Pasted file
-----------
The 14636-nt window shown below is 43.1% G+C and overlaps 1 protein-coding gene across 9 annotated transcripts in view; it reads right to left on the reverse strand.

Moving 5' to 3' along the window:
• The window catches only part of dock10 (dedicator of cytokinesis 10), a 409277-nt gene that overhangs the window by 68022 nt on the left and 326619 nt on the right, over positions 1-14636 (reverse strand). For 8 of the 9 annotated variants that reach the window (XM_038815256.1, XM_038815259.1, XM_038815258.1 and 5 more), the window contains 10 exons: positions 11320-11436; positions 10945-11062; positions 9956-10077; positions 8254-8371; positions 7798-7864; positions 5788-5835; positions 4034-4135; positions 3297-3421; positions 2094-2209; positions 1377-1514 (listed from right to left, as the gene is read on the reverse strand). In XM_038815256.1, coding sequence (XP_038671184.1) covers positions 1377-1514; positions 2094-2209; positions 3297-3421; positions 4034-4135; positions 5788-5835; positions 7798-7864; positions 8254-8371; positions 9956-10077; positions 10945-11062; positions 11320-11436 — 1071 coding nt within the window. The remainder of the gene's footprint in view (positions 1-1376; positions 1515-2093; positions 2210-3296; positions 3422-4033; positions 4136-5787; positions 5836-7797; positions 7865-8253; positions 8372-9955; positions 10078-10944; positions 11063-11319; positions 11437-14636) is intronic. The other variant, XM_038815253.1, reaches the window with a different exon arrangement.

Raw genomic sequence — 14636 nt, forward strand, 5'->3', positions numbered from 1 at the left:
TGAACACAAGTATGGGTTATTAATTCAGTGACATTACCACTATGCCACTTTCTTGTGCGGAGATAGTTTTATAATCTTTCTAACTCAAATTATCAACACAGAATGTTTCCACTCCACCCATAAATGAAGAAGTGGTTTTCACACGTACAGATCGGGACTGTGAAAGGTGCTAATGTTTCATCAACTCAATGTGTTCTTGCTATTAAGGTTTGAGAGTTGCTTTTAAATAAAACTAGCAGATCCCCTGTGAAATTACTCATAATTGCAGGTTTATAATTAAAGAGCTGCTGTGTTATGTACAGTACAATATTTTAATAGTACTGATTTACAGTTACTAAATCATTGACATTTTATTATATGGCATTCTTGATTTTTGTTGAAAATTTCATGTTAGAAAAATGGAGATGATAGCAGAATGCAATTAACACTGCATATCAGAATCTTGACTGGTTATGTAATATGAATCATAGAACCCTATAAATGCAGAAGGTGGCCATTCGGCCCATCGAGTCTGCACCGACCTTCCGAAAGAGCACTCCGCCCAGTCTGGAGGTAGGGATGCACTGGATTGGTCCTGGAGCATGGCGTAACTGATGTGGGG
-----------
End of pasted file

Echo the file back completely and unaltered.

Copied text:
The 14636-nt window shown below is 43.1% G+C and overlaps 1 protein-coding gene across 9 annotated transcripts in view; it reads right to left on the reverse strand.

Moving 5' to 3' along the window:
• The window catches only part of dock10 (dedicator of cytokinesis 10), a 409277-nt gene that overhangs the window by 68022 nt on the left and 326619 nt on the right, over positions 1-14636 (reverse strand). For 8 of the 9 annotated variants that reach the window (XM_038815256.1, XM_038815259.1, XM_038815258.1 and 5 more), the window contains 10 exons: positions 11320-11436; positions 10945-11062; positions 9956-10077; positions 8254-8371; positions 7798-7864; positions 5788-5835; positions 4034-4135; positions 3297-3421; positions 2094-2209; positions 1377-1514 (listed from right to left, as the gene is read on the reverse strand). In XM_038815256.1, coding sequence (XP_038671184.1) covers positions 1377-1514; positions 2094-2209; positions 3297-3421; positions 4034-4135; positions 5788-5835; positions 7798-7864; positions 8254-8371; positions 9956-10077; positions 10945-11062; positions 11320-11436 — 1071 coding nt within the window. The remainder of the gene's footprint in view (positions 1-1376; positions 1515-2093; positions 2210-3296; positions 3422-4033; positions 4136-5787; positions 5836-7797; positions 7865-8253; positions 8372-9955; positions 10078-10944; positions 11063-11319; positions 11437-14636) is intronic. The other variant, XM_038815253.1, reaches the window with a different exon arrangement.

Raw genomic sequence — 14636 nt, forward strand, 5'->3', positions numbered from 1 at the left:
TGAACACAAGTATGGGTTATTAATTCAGTGACATTACCACTATGCCACTTTCTTGTGCGGAGATAGTTTTATAATCTTTCTAACTCAAATTATCAACACAGAATGTTTCCACTCCACCCATAAATGAAGAAGTGGTTTTCACACGTACAGATCGGGACTGTGAAAGGTGCTAATGTTTCATCAACTCAATGTGTTCTTGCTATTAAGGTTTGAGAGTTGCTTTTAAATAAAACTAGCAGATCCCCTGTGAAATTACTCATAATTGCAGGTTTATAATTAAAGAGCTGCTGTGTTATGTACAGTACAATATTTTAATAGTACTGATTTACAGTTACTAAATCATTGACATTTTATTATATGGCATTCTTGATTTTTGTTGAAAATTTCATGTTAGAAAAATGGAGATGATAGCAGAATGCAATTAACACTGCATATCAGAATCTTGACTGGTTATGTAATATGAATCATAGAACCCTATAAATGCAGAAGGTGGCCATTCGGCCCATCGAGTCTGCACCGACCTTCCGAAAGAGCACTCCGCCCAGTCTGGAGGTAGGGATGCACTGGATTGGTCCTGGAGCATGGCGTAACTGATGTGGGG